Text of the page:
What is an MX record?
Mail Exchanger (MX) records tell the world which mail servers accept incoming mail for your domain and where emails sent to your domain should be routed to. You can send emails without the MX record configured for your domain name, but if the MX record is not set up correctly, you will not receive email.
MX record format
A typical MX record looks like the following in standard BIND format:
$ORIGIN example.com. @ 3600 IN MX 10 mx1.dynu.com. @ 3600 IN MX 20 mx2.dynu.com.An anatomy of the MX Record
@ 3600 IN MX 10 mx1.dynu.com.looks like the below:
|Host Label||TTL||Record Class||Record Type||Priority||Mail Server Host|
It defines the hostname of a record and whether the hostname will be appended to the label. Fully qualified hostnames terminated by a period will not append the origin.
The time-to-live in seconds. It specifies how long a resolver is supposed to cache or remember the DNS query before the query expires and a new one needs to be done.
Mainly 3 classes of DNS records exist:
- IN (Internet) – default and generally what internet uses.
- CH (Chaosnet) – used for querying DNS server versions.
- HS (Hesiod) – uses DNS functionality to provide access to databases of information that change infrequently.
The record format is defined using this field. Common record types are A, AAAA, CNAME, CAA, TXT etc. In the case of an MX record, the record type is MX.
An integer that represents the priority for an email server. If you have only one mails server, the priority can be set to any integer between 0 and 65535. The preference is used when you have more than one mail server for any single domain name. In this case, the priority indicates the order in which the mail servers should be used. The lower preference number is the higher priority. Two MX records with the same priority will share the load. The server with the higher preference number will be used only if the servers with lower preference number are unavailable, which makes the server with the higher preference number a backup mail server.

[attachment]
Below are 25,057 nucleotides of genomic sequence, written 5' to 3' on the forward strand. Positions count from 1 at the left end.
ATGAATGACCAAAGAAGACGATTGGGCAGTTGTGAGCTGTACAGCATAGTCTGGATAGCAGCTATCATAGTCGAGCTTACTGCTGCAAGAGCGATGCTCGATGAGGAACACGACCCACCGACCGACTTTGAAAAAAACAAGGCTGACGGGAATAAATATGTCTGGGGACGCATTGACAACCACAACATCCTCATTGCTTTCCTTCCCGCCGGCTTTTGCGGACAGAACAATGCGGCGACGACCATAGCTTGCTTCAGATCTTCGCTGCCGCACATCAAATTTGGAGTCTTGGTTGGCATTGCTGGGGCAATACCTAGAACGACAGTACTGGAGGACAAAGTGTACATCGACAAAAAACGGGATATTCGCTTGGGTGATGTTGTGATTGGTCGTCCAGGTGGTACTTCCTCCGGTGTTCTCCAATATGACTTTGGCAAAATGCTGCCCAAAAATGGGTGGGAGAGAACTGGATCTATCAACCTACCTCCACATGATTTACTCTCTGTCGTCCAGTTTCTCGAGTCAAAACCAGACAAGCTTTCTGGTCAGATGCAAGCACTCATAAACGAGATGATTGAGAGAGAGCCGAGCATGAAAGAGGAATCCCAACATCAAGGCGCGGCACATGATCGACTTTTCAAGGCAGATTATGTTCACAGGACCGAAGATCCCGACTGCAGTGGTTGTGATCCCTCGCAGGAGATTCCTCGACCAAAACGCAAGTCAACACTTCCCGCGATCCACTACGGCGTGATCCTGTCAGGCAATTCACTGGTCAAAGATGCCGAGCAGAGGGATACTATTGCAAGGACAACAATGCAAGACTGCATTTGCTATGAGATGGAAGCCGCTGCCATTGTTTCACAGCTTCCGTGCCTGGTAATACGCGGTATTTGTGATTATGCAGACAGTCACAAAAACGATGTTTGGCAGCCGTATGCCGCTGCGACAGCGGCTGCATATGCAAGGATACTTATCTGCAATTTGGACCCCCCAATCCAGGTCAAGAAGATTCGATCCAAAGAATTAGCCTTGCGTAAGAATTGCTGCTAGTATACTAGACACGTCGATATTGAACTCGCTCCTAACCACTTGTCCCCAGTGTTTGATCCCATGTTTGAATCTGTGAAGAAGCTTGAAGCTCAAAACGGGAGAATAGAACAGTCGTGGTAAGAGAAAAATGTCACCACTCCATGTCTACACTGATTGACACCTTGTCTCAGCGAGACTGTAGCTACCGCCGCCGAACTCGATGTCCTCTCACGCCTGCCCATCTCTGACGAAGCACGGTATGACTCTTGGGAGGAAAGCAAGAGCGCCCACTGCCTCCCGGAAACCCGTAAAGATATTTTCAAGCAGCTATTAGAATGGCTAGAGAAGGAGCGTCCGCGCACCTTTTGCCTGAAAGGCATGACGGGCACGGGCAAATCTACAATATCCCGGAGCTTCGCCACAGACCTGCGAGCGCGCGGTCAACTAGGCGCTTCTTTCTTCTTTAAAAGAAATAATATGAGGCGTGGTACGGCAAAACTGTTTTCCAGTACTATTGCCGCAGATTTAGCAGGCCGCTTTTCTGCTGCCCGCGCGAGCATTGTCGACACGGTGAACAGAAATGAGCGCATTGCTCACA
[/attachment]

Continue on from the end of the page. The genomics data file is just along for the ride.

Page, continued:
Mail Server Host
The domain name of the email server. Specify the name (such as mail.example.com) of an A or AAAA record. The domain name cannot point to a CNAME record.
How to add an MX record?
For instructions on how to add an MX record with us, you may refer to the tutorial here.
MX record glossary
An MX (mail exchange) record is an entry in your DNS zone file which specifies a mail server to handle a domain's email. You must configure an MX record to receive emails to your domain.
Berkeley Internet Name Daemon - is the most commonly used DNS software on the Internet and Dynu observes BIND format.
A preference number that helps computers decide which server to send mail to if there are multiple mail servers defined. Lower numbers have a higher priority.